Here, the partners signed a promissory note binding the partnership to repay a loan to the MacCollum Plan. The loan was intended to purchase and was later secured by real property. Under A.R.S. section 29-226, the partners' interest in this property was a personal property interest rather than an interest in real property. The requirement of A.R.S. section 25-214(C)(1), that both spouses sign "any transaction for the . . . encumbrance of an interest in real property," does not apply; the partners' marital communities can be held liable on the signature of only the partner. The trial court therefore erred in entering summary judgment that defendants' marital communities were not liable on the MacCollum note.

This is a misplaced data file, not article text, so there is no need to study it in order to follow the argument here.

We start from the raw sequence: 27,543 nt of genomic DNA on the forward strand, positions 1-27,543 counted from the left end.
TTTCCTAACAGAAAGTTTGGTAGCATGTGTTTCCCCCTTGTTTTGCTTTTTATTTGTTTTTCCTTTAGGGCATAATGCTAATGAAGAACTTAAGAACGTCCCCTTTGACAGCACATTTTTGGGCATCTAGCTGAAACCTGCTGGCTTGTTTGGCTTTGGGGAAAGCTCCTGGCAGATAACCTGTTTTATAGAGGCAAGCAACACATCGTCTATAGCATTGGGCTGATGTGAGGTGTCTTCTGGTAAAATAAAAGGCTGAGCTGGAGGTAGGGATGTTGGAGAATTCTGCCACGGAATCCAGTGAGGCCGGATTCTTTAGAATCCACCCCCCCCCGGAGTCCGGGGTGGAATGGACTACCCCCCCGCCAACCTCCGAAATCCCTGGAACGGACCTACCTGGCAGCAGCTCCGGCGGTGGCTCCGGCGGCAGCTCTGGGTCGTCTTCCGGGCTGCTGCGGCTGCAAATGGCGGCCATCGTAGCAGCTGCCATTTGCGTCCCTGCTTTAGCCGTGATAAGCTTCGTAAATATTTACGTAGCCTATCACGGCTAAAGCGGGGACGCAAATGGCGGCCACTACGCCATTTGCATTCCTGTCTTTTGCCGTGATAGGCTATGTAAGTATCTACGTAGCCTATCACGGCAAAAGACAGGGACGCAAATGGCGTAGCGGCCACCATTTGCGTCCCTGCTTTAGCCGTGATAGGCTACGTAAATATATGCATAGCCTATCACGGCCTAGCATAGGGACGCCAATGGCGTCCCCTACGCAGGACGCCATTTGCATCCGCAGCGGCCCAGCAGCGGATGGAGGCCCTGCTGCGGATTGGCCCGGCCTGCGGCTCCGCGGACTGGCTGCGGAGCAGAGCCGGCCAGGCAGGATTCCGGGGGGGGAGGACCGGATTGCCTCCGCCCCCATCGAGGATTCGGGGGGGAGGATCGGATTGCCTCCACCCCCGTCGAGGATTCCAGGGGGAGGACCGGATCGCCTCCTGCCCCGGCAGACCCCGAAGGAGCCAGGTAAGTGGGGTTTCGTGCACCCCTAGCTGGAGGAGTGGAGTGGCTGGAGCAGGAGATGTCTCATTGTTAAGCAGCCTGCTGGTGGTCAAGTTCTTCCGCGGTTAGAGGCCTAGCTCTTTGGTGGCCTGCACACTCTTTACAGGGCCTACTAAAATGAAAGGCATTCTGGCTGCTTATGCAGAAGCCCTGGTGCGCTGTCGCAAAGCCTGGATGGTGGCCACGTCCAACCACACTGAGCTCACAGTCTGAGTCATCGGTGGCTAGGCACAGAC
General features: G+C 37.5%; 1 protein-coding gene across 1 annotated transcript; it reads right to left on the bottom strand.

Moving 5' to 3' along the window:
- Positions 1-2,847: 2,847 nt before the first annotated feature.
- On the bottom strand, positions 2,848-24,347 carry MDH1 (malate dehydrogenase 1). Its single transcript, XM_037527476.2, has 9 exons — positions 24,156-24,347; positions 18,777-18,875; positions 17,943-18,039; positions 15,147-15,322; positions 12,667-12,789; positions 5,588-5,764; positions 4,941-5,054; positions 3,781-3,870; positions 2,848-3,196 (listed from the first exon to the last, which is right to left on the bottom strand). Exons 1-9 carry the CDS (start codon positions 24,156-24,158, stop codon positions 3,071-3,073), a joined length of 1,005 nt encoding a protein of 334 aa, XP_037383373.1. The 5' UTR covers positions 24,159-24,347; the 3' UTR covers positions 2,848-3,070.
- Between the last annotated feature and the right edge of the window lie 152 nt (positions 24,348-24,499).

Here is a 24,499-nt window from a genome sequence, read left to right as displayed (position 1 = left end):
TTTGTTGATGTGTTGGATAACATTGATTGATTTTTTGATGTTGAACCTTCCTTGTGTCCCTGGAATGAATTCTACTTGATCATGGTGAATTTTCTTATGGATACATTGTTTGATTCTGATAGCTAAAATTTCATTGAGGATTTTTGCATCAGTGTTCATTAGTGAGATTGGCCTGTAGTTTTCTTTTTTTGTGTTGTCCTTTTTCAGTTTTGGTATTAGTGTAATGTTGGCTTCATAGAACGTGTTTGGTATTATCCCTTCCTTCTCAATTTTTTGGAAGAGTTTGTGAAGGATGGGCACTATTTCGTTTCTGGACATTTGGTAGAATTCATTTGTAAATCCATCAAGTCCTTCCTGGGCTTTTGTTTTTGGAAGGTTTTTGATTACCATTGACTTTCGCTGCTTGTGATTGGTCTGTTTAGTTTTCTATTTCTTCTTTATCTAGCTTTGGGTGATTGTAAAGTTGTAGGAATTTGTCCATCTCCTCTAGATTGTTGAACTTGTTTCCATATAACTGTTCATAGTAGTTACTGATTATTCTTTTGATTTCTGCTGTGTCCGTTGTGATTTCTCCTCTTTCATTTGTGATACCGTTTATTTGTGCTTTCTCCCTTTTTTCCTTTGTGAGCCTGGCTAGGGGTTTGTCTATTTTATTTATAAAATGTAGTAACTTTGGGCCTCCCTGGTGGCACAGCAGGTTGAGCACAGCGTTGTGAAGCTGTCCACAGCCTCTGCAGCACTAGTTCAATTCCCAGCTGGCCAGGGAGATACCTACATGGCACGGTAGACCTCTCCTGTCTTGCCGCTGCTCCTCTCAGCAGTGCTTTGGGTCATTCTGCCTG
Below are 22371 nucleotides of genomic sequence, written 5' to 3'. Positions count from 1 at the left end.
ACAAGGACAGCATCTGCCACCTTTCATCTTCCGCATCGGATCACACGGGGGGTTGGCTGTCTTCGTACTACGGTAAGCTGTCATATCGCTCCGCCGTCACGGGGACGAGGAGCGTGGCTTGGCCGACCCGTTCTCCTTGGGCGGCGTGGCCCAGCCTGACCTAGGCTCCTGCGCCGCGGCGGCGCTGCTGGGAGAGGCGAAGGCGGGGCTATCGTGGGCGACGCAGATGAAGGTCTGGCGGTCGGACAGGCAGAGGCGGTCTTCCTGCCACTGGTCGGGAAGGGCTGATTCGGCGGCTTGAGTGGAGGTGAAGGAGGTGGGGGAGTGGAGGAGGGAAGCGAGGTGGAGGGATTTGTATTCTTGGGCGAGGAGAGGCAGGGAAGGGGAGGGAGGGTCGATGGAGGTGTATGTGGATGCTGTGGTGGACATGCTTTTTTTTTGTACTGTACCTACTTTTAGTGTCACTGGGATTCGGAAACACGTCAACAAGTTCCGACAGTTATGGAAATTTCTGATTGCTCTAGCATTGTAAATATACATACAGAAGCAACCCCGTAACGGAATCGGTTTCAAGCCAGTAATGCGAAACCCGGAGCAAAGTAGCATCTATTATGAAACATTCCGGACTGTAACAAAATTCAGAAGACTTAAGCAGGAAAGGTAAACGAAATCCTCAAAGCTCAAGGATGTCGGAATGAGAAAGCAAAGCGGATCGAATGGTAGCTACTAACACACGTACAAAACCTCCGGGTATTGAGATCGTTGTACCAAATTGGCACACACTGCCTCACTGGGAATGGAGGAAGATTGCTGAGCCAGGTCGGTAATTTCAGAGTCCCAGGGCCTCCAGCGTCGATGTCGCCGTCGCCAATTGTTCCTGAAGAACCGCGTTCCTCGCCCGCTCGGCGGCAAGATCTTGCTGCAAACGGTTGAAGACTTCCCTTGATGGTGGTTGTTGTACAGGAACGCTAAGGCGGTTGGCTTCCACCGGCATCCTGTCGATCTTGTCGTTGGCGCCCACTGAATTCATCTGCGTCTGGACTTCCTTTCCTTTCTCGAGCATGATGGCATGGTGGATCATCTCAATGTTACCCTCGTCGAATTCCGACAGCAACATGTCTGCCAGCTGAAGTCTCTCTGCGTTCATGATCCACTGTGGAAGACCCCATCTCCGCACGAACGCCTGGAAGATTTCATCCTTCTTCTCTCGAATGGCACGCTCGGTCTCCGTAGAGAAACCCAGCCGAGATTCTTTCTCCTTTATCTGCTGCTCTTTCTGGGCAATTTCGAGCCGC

B. Motion to Amend Complaint

MacCollum next contends that the trial court erred in denying his second motion to amend his complaint. We review the denial of a motion to amend a pleading for clear abuse of discretion. Hall v. Romero, 141 Ariz. 120, 124, 685 P.2d 757, 761 (App. 1984). Misapplication of the law can constitute an abuse of discretion. City of Phoenix v. Geyler, 144 Ariz. 323, 329, 697 P.2d 1073, 1079 (1985). To determine if the trial court abused its discretion in denying the amendment, we presume that the facts alleged in the complaint are true. Maldonado v. Southern Pac. Transp. Co., 129 Ariz. 165, 629 P.2d 1001 (App. 1981).